Lockerbie terror attack haunts city -journalist
Thirty years ago today, (Friday) a daily paper news editor, who cut his teeth in Campbeltown, was settling down for an evening in when a TV newsflash reported a plane crash. At just after 7pm, Malcolm Speed, aged 47, raced back to the Daily Record to organise its reporting team as the world learned that an airliner had crashed at Lockerbie and the town was ablaze.
On Tuesday, recalling shifts lasting 16 hours as the horror unfolded, Mr Speed said: ‘I always remember Lockerbie, the deaths at Christmas and the 270 lives lost.’ The former Campbeltown Grammar School pupil, who left and joined the Courier aged 15 after his father’s death, added: ‘I ordered a top team of reporters from all parts of Scotland to Lockerbie. ‘The best men and women at the Daily Record, where I was the news editor and had been since 1983. ‘Soon a terrorist bomb was mentioned, the plane, a Pan Am 103, was late in Germany and soon Scotland’s biggest mass murder began with 259 dead from the plane and 11 Lockerbie residents. Dumfries and Galloway police spearheaded the investigation supported by other Scottish forces and the world’s security agencies. ‘The investigation was huge and ultimately led to Abdul Basset Ali Mohammed all-Megrahi being convicted and jailed for 27 years. Another man Lamin Khalifa Fhonah, was acquitted at a special Scottish court in Holland.’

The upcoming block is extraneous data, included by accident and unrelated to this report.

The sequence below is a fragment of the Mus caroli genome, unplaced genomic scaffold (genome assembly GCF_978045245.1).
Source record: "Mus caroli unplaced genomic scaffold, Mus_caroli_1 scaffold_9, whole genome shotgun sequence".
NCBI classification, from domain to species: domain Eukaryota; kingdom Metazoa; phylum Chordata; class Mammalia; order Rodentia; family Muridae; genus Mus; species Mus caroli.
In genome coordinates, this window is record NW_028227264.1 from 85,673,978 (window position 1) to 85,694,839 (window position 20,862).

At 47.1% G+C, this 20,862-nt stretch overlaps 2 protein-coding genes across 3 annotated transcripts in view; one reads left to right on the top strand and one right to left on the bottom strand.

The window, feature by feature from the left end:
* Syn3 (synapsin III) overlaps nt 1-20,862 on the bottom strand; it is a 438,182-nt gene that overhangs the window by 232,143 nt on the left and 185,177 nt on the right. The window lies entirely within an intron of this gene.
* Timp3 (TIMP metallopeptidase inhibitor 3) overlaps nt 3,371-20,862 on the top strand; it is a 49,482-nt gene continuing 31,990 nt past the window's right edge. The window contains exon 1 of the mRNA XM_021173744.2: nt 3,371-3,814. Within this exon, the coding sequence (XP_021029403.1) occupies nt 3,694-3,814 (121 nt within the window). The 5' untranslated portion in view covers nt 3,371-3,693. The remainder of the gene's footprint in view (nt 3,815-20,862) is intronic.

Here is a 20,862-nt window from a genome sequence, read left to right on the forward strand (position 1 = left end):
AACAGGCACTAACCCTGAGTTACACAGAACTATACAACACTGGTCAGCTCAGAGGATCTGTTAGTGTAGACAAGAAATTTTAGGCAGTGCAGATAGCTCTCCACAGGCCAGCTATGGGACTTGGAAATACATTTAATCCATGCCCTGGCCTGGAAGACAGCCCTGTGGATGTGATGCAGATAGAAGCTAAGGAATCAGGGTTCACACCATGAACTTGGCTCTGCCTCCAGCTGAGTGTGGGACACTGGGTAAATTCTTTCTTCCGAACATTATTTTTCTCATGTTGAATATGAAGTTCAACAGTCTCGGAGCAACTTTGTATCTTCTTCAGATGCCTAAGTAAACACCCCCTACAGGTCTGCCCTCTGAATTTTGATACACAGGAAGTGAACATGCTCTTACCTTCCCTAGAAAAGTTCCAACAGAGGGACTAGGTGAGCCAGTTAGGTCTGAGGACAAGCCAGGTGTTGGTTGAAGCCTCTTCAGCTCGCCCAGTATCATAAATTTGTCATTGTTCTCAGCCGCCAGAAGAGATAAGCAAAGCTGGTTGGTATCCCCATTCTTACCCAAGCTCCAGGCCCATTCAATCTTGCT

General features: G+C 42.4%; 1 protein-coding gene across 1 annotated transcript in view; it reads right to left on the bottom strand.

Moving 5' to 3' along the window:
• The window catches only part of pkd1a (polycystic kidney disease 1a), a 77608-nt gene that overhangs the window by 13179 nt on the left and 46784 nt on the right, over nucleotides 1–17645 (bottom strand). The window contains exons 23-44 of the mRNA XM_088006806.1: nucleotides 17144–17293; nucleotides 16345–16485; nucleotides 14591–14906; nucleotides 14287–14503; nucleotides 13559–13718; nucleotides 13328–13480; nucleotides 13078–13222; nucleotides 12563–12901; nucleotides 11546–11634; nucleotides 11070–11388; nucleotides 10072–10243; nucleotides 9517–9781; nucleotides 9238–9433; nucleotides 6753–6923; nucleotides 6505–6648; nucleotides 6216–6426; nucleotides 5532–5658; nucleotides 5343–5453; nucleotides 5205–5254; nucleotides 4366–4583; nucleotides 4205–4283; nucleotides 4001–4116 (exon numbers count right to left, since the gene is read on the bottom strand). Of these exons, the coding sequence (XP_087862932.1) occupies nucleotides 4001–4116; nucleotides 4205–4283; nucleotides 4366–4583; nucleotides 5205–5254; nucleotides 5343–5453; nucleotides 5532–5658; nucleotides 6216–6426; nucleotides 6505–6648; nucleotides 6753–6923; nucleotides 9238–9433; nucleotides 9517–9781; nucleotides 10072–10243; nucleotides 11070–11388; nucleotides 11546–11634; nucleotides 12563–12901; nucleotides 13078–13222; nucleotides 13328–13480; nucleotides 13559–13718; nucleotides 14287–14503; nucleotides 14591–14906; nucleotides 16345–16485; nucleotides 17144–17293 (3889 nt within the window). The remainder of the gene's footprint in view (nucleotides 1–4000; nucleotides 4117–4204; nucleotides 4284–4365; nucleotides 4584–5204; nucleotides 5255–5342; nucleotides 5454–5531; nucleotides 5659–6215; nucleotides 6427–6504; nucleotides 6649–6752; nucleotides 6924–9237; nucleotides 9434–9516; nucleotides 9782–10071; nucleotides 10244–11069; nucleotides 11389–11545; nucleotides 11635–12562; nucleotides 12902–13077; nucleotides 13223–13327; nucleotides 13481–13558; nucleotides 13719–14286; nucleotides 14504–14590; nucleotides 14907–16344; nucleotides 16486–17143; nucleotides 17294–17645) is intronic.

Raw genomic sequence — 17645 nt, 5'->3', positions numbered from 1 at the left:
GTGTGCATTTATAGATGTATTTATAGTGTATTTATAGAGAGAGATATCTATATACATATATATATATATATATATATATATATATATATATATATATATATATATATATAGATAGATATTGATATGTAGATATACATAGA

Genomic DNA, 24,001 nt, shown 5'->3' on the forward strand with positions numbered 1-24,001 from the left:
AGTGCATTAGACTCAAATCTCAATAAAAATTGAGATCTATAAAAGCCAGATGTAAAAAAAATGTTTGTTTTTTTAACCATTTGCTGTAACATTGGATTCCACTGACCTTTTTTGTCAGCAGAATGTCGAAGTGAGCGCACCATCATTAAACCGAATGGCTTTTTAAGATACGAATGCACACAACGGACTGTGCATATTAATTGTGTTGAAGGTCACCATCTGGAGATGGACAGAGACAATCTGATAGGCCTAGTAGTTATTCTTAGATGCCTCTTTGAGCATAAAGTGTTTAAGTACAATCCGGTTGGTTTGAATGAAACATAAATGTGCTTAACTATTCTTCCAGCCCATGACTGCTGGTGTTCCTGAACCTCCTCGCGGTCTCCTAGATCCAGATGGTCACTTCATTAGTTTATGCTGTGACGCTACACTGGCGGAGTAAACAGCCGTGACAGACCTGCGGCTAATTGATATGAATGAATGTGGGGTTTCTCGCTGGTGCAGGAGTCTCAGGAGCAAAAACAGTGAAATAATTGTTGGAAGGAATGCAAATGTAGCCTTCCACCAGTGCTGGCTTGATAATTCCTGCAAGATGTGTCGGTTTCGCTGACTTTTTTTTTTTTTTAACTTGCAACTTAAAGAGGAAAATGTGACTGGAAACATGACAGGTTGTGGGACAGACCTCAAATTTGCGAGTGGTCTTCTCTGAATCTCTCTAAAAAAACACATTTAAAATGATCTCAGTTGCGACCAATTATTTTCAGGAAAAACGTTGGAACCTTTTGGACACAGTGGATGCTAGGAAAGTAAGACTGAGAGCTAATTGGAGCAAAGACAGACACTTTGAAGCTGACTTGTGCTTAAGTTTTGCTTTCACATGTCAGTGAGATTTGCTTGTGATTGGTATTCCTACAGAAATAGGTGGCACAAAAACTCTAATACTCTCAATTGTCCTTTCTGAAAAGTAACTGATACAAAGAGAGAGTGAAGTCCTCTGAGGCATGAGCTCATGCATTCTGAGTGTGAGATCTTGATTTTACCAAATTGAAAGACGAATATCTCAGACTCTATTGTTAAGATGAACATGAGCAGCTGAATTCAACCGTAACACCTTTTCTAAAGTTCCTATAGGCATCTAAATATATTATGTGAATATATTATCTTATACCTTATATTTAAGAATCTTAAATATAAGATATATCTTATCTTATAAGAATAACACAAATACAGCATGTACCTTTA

Malcolm Speed in 1988.